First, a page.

In Depth: SD-WAN With CloudBridge By Citrix

First off, you’re likely wondering what an SD-WAN is. Software-defined Wide Area Network, or SD-WAN for short is an approach to designing and deploying an enterprise wide area network that uses software-defined networking to determine the most effective way to route traffic to remote locations. In short, this type of WAN has the “smarts” to give different types of traffic priority in almost a real time fashion. For example, voice and video chat can be made a priority over e-mail traffic if the former requires it. It also can leverage multiple types of links to the Internet to make it seem to the users that the business has a very fast link to the Internet.

Citrix is on the forefront of this technology via their CloudBridge Enterprise Edition product. It’s a single platform with fully integrated WAN virtualization, WAN security, WAN Optimization and end-to-end visibility. Even when there are problems with the network, CloudBridge is always on. CloudBridge Virtual WAN constantly assesses the performance of paths within the virtualized WAN to instantaneously and automatically adapt to changing network conditions. This ensures constant connectivity of mission-critical applications without human intervention or complex routing table reconfigurations. That means that you don’t need to have someone like me to set this up and manage this. In fact, Citrix says you can set one of these up in as little as 15 minutes. After it is set up, your users won’t complain about high bandwidth applications being slow as CloudBridge will do all the heavy lifting for you.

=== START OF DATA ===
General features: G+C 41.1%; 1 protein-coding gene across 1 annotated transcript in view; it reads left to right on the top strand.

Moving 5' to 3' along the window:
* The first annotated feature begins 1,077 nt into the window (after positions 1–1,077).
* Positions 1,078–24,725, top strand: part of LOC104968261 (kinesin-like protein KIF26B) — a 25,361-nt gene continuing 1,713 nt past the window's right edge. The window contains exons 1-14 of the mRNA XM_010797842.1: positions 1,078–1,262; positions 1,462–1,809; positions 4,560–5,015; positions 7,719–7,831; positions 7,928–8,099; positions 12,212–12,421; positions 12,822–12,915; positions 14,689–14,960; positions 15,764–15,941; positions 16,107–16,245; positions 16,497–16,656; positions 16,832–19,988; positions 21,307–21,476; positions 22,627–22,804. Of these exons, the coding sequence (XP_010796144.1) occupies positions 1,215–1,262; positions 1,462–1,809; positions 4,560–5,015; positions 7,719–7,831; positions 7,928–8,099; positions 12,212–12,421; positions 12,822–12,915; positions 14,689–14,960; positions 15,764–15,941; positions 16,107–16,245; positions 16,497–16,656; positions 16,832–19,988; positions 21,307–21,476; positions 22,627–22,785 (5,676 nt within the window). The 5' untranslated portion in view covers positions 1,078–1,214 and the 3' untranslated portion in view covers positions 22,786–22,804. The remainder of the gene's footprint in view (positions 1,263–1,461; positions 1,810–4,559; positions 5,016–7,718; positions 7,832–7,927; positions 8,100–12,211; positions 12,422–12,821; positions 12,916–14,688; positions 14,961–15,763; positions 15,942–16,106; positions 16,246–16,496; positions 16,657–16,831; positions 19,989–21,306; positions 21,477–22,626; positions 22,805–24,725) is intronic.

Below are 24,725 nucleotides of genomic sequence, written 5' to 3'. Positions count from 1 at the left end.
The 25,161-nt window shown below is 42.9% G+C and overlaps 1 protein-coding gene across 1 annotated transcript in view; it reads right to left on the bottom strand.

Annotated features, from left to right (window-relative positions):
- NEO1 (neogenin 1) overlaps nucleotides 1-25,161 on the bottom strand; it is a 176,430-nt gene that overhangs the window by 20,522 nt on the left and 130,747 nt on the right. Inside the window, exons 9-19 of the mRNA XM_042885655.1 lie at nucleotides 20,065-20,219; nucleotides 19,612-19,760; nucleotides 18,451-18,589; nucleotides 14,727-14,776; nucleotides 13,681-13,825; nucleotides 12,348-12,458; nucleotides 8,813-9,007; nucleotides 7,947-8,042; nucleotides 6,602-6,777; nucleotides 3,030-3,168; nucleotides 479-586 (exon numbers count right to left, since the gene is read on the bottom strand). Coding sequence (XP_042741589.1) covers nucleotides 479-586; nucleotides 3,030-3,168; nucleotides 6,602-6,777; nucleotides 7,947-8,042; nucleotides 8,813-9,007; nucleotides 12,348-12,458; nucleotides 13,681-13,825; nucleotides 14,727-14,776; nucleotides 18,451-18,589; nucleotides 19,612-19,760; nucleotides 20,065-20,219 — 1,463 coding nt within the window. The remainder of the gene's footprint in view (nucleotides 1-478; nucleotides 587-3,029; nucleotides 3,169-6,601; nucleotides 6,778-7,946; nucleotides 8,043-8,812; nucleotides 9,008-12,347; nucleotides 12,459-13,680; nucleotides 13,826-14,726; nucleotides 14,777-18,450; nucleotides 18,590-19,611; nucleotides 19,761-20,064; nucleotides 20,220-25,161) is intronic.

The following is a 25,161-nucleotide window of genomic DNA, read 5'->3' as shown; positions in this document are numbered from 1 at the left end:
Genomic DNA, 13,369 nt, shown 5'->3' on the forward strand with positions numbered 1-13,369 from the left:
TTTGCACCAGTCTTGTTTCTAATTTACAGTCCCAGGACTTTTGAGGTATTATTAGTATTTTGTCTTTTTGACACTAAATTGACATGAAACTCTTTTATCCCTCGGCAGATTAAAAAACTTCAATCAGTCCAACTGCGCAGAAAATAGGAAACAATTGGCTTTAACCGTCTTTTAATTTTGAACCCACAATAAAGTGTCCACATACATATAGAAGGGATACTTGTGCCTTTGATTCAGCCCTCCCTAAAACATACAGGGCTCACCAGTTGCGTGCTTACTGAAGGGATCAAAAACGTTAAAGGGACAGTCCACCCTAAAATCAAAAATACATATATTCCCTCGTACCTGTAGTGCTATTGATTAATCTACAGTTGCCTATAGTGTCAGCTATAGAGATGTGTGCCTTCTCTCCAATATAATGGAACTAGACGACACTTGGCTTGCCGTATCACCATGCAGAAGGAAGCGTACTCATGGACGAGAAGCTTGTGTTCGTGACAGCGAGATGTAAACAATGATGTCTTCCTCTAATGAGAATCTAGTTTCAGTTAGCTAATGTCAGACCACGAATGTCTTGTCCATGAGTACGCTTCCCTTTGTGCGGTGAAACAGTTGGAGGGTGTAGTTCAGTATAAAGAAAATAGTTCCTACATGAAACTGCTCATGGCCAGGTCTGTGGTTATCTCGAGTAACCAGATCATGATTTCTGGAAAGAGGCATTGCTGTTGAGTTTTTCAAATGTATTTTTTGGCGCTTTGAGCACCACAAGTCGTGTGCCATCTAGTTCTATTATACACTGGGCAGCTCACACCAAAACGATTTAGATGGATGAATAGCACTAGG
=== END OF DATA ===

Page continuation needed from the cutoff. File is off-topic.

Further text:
If you use VoIP, Video, or any high bandwidth application, you should check out the Citrix CloudBridge product lineup. There’s a variety of options there for every use case and size of business. Plus this link has all the technical information that you need to make the right choice for your company.


One Response to “In Depth: SD-WAN With CloudBridge By Citrix”

  1. […] leave your computer. The other thing that jumped out at me was a demo of SD-WAN which I wrote about here. I understood what SD-WAN did in terms of how it could take multiple routes to the Internet and […]

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